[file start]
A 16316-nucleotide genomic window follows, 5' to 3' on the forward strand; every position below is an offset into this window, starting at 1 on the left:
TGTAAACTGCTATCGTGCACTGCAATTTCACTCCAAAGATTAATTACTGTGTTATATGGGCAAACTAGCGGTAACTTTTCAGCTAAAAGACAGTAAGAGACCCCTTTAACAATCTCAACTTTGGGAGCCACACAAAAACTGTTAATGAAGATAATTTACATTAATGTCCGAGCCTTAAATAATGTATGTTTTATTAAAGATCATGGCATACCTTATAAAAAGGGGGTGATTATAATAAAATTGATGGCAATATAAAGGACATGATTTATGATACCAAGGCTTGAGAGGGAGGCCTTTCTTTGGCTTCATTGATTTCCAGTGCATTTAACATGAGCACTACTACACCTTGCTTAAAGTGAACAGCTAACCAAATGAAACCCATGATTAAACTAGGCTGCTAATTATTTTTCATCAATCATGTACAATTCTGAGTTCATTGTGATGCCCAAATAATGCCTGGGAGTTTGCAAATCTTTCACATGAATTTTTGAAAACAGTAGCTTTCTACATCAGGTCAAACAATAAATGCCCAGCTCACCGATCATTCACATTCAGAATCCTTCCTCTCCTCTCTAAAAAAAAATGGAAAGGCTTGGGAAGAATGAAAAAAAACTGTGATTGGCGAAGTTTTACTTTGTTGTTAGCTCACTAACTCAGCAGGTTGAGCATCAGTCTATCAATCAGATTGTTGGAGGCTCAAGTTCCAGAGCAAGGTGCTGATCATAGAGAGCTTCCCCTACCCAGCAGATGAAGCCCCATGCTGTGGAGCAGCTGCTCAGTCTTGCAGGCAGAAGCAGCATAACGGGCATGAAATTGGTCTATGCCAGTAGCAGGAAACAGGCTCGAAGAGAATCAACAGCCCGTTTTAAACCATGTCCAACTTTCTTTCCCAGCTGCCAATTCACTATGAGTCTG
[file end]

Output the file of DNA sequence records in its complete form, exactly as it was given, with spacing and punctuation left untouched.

A 16316-nucleotide genomic window follows, 5' to 3' on the forward strand; every position below is an offset into this window, starting at 1 on the left:
TGTAAACTGCTATCGTGCACTGCAATTTCACTCCAAAGATTAATTACTGTGTTATATGGGCAAACTAGCGGTAACTTTTCAGCTAAAAGACAGTAAGAGACCCCTTTAACAATCTCAACTTTGGGAGCCACACAAAAACTGTTAATGAAGATAATTTACATTAATGTCCGAGCCTTAAATAATGTATGTTTTATTAAAGATCATGGCATACCTTATAAAAAGGGGGTGATTATAATAAAATTGATGGCAATATAAAGGACATGATTTATGATACCAAGGCTTGAGAGGGAGGCCTTTCTTTGGCTTCATTGATTTCCAGTGCATTTAACATGAGCACTACTACACCTTGCTTAAAGTGAACAGCTAACCAAATGAAACCCATGATTAAACTAGGCTGCTAATTATTTTTCATCAATCATGTACAATTCTGAGTTCATTGTGATGCCCAAATAATGCCTGGGAGTTTGCAAATCTTTCACATGAATTTTTGAAAACAGTAGCTTTCTACATCAGGTCAAACAATAAATGCCCAGCTCACCGATCATTCACATTCAGAATCCTTCCTCTCCTCTCTAAAAAAAAATGGAAAGGCTTGGGAAGAATGAAAAAAAACTGTGATTGGCGAAGTTTTACTTTGTTGTTAGCTCACTAACTCAGCAGGTTGAGCATCAGTCTATCAATCAGATTGTTGGAGGCTCAAGTTCCAGAGCAAGGTGCTGATCATAGAGAGCTTCCCCTACCCAGCAGATGAAGCCCCATGCTGTGGAGCAGCTGCTCAGTCTTGCAGGCAGAAGCAGCATAACGGGCATGAAATTGGTCTATGCCAGTAGCAGGAAACAGGCTCGAAGAGAATCAACAGCCCGTTTTAAACCATGTCCAACTTTCTTTCCCAGCTGCCAATTCACTATGAGTCTG